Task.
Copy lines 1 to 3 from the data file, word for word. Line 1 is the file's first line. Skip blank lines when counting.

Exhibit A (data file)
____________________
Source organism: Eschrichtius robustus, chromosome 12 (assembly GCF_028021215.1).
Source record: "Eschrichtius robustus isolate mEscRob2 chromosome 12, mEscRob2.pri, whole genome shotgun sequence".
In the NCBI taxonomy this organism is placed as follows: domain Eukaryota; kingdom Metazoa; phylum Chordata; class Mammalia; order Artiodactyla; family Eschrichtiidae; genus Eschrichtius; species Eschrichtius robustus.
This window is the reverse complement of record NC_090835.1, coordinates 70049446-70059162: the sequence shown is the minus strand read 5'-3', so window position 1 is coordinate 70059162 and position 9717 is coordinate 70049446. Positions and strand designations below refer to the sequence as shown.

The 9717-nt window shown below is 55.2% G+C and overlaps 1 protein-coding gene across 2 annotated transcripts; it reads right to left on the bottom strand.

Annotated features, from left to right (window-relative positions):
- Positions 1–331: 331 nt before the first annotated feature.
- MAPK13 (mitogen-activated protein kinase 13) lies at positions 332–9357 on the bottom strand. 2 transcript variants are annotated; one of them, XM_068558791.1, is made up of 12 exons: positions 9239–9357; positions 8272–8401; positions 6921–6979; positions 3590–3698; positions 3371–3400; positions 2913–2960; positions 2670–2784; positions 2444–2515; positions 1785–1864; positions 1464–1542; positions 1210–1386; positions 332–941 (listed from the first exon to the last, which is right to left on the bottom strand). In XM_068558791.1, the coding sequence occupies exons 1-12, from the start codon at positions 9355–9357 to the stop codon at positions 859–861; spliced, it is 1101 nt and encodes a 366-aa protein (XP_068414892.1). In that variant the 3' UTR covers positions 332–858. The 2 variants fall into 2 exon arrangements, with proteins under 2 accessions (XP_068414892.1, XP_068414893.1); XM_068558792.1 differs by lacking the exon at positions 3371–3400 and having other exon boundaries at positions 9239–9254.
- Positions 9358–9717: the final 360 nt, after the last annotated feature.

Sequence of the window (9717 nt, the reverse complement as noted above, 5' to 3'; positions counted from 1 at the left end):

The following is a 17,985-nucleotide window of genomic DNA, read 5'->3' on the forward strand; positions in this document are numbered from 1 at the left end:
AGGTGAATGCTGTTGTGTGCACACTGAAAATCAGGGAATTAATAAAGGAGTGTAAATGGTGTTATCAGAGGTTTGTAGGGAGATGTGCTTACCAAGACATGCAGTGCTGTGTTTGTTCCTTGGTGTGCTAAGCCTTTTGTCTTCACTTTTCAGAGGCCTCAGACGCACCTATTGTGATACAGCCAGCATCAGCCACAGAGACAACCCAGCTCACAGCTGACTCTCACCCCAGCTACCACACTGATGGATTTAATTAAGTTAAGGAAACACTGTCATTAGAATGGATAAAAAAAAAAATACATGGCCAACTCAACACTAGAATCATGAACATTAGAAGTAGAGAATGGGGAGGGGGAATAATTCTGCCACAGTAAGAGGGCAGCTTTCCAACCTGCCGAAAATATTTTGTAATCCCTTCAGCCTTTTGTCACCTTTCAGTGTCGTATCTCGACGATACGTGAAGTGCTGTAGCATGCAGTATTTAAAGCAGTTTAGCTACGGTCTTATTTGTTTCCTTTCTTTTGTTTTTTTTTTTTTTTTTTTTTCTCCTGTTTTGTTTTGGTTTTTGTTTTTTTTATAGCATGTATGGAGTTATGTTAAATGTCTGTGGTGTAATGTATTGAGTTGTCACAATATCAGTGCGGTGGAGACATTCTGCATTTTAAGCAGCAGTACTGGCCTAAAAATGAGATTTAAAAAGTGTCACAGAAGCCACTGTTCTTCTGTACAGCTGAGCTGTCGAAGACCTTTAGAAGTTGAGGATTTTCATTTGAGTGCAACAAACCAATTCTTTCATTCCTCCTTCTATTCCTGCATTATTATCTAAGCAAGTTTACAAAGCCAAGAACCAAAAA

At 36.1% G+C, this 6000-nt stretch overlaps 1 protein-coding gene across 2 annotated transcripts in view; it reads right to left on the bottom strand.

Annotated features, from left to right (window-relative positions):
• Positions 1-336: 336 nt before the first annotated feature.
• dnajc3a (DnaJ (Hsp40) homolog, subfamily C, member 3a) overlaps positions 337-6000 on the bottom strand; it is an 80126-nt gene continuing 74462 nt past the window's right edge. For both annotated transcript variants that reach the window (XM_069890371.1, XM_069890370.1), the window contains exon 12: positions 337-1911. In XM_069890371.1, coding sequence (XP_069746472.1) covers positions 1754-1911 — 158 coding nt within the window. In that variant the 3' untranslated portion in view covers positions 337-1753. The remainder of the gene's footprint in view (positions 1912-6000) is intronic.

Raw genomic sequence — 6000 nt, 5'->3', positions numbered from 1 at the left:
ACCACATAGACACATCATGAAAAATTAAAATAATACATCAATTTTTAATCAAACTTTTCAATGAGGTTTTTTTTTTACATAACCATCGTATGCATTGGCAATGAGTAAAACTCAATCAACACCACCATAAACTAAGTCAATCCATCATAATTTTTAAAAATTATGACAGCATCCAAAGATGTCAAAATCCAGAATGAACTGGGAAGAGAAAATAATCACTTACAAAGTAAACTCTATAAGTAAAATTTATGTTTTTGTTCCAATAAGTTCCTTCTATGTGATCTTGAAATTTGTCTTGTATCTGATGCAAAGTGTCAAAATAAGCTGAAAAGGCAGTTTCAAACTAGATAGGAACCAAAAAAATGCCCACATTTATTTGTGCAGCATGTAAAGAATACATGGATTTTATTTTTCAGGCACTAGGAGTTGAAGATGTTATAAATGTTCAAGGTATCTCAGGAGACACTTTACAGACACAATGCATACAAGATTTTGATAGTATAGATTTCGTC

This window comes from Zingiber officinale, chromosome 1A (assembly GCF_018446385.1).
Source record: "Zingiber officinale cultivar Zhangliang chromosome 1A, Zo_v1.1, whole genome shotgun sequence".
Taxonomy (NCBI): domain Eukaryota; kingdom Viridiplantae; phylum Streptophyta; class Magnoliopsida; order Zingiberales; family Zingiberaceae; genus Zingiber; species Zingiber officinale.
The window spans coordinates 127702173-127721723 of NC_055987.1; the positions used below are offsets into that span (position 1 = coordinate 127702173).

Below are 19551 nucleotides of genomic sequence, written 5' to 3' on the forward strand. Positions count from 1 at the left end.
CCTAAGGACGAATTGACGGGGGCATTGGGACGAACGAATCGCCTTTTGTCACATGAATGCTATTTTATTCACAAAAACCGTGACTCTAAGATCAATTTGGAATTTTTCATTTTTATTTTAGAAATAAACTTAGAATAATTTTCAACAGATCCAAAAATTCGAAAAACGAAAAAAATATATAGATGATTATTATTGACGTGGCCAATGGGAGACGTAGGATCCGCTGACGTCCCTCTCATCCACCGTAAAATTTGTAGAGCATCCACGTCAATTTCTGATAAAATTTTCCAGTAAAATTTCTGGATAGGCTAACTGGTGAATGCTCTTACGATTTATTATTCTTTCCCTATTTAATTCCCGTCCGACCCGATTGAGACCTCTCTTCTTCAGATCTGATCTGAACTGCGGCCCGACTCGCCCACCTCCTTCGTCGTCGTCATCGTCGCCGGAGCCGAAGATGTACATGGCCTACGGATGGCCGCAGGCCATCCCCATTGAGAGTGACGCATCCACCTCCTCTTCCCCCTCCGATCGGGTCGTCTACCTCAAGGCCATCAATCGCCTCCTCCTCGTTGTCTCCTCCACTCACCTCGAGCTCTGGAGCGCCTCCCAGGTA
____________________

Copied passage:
Source organism: Eschrichtius robustus, chromosome 12 (assembly GCF_028021215.1).
Source record: "Eschrichtius robustus isolate mEscRob2 chromosome 12, mEscRob2.pri, whole genome shotgun sequence".
In the NCBI taxonomy this organism is placed as follows: domain Eukaryota; kingdom Metazoa; phylum Chordata; class Mammalia; order Artiodactyla; family Eschrichtiidae; genus Eschrichtius; species Eschrichtius robustus.